Weekend Links

“Our major obligation is not to mistake slogans for solutions.” 
― Edward R. Murrow

Happy September, darlings! Both Jeff and I have to work this weekend, but I have put together an extra long batch of weekend reading to tide you over until regular posting resumes…unless I desperately need to procrastinate and decide to bang out a few hundred random words.

Here are you links, tell me what you’re up to in the comments!

In the “This Should Have Been a Bigger Story,” portion of the weekly links, the President tweeted conspiracy theories from The Daily Caller as fact and the FBI had to go on record to correct the statement. Reporting by The Atlantic also outed (yet another) white nationalist who has subsequently retired, and I shan’t link to that because fuck that ideology.

The political news is once again, almost all bad. This take from Crooked Media  on the confluence of courtsis a bit drastic…but a lot of it feels plausible and correct to me.

Senator John McCain passed away after his public battle with brain cancer. The internet was immediately swarming with hot takes on his status as a great man, a “great man,” and as a failed great man–think a person can be all of these things and more at once. I disagreed with much of his politics, but I sincerely admired many things about him and considered him an Elder Statesman of his party in the best sense of the term. We need elder statesmen, they carry institutional knowledge and perspective, as well as the ability to work towards pragmatic compromise–something our Congress seems to be systematically dismantling. With his passing, I have no idea who can step into the role he held in the way that he held it. His parting statements are worthy of a read and consideration, and it’s impossible not to read a rebuke in them of our current political landscape right across the spectrum.

R-E-S-P-E-C-T

We have a gun violence problem. We have a toxic masculinity problem. Our society has combined the two into a epidemic of violence against women. It’s everywhere. It crosses age and class and race and ideology.

This is the end of an era

We need to talk about whether or not Serena Williams’ catsuit violates…anything?

Science is amazing!

And I’m sure, seeing as we handled the crisis in the Mediterranean so well, that there will be no social, racial, or economic backlash to this in the Americas.

This thread was a wild, wild ride…

The global water crisis is already here.

Lawfare has a thoughtful take on the strangeness of the office of the American presidency in determining what may or may not be law.

J. Crew is trying to win us back–written from the male perspective!

A democrat and a republican face off in Texas

I wrote about Sharp Objects as one of my monthly favorites this past week, but there is so much more I wish I could say about this series if only I could string the words together better. One of my favorite summary pieces on the finale came from Vulture and is well worth a shout out. Obviously don’t read unless you’ve watched the series or don’t mind some serious spoilers, but if you have, enjoy diving into the editing, music, and deep dive thoughts. The last line absolutely floored me.

HOW DID I NOT KNOW THIS?!

This is maddening. Republicans released a list as a mobilizing scare tactic, documenting all of the things that Democrats may investigate if voted into power. Read more cynically, this is a list of a lot of things that, as the ruling party THEY should be investigating.  But of course they can’t, because so many of them have tied their political fortunes to a capricious president who has given them a lot of bad PR and a tax cut that made a lot of donors happy, but rings pretty hollow to the populist base they have embraced.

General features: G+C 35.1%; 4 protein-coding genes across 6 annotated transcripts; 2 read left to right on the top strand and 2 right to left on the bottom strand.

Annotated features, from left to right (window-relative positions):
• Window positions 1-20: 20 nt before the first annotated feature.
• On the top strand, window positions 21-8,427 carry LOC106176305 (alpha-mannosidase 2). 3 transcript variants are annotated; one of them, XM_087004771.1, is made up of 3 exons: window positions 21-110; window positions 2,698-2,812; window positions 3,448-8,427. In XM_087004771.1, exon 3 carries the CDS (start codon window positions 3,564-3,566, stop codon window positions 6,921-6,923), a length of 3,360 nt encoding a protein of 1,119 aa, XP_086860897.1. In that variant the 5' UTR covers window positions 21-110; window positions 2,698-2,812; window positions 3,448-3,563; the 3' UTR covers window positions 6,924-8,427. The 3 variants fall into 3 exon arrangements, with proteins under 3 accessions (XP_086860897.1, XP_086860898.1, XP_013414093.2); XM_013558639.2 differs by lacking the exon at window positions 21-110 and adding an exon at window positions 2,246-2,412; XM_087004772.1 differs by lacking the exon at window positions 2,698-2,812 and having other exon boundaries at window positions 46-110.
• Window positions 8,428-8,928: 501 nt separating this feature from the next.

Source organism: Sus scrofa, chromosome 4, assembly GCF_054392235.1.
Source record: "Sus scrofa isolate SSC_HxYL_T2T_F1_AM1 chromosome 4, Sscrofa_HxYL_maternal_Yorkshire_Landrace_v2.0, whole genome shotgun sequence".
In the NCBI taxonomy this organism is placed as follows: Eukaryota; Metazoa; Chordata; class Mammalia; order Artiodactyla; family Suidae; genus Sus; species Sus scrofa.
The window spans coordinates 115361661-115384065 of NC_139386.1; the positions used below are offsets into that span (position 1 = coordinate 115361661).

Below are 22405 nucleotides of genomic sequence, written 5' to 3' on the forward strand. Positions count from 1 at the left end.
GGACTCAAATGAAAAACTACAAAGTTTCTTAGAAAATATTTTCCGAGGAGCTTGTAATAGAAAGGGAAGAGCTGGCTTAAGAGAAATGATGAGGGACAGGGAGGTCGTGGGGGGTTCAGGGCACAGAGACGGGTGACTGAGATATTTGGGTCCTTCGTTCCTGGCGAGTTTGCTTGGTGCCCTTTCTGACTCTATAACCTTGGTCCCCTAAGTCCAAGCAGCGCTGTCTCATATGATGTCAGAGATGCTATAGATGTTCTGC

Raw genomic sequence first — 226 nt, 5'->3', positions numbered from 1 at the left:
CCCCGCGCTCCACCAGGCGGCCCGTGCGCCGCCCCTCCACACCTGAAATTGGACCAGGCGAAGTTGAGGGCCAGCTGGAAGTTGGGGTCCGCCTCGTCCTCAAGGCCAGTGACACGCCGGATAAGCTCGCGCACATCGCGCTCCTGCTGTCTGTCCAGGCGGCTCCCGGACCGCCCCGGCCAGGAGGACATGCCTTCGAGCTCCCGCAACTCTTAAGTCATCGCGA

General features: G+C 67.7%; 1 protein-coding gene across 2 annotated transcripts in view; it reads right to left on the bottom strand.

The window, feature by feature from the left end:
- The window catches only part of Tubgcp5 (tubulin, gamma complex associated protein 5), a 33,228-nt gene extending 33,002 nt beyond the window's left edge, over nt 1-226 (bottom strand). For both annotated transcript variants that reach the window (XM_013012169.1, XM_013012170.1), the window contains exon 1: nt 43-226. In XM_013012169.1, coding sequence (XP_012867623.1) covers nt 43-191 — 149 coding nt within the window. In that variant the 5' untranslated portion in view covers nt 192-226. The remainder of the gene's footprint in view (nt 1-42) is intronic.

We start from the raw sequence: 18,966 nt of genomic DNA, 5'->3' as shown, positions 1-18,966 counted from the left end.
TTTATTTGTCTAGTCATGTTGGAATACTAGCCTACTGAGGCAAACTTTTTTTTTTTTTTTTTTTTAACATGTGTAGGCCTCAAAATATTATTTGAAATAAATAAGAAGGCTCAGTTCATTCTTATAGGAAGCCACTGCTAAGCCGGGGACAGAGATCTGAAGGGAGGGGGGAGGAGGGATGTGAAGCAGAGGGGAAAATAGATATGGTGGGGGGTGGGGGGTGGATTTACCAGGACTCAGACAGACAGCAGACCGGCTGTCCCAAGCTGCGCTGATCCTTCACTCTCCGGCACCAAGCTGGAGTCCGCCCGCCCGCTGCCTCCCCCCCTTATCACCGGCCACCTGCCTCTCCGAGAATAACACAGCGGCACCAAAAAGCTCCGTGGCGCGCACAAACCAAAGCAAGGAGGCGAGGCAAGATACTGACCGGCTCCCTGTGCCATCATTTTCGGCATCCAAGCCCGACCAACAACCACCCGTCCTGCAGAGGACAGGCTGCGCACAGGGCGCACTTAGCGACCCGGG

Oh my. Hard not to read some of this story as a blatant demand for a pardon, or else.

I really liked this piece at Man Repeller at the social media driven shift in our culture to reactions–or rather, how we perform reactivity and outrage for wider consumption, and how that drives our culture progress (or lack thereof).

Again, this new friendship of ours seems to be going super well...

He’s not even being subtle at this point.

Is anyone surprised by this? Anyone? Bueller?

Also, is anyone surprised by this leak?

In lighter news, the Fug Girls put together an edit of fall floral frocks…and I might be into florals suddenly? Who am I any more?!

AMEN, REBECCA TRAISTER. These men are mostly still free, still wealthy, and still influential. They are fine. They are better off than almost all of the rest of us. Six months in the wilderness does not a consequence make and they do not deserve special treatment. In my workplace, if a colleague harassed me, he would come under review at the very lease (depending on the severity). If he assaulted me, he would lose his job. Celebrities and powerful men do not deserve differently. Boys, bye. Roxanne Gay also has thoughts worth reading.

In religion news, another child sex abuse scandal is rocking the Catholic church. Aside from the absolute horror and extent of these stories, which are grim, there are political implications for the church as internal factions try to use these crises to different ends. This episode of The Daily which delves into the topic is worth your time.

What is the role of the magazine editor now?

This story is scary as fuck. Anyone who claims the privilege of a passport needs to thoughtfully consider the implications because if birthright citizenship can be taken away or doubted for one group, it can be taken away from anyone. Due process applies to all of us or it applies to none of us.

A profile I did not realize I needed!

An insider looks upon his work and has opinions.

This to me does a much better job of summarizing my thoughts on performative patriotism (which I’ve written about before) and what is worth our time, attention, and outrage as a society: clean water and working municipal sysems may be a better indicator of freedom than any number of other measures.

Some days you’re the cat, some days you’re the bag.

And finally…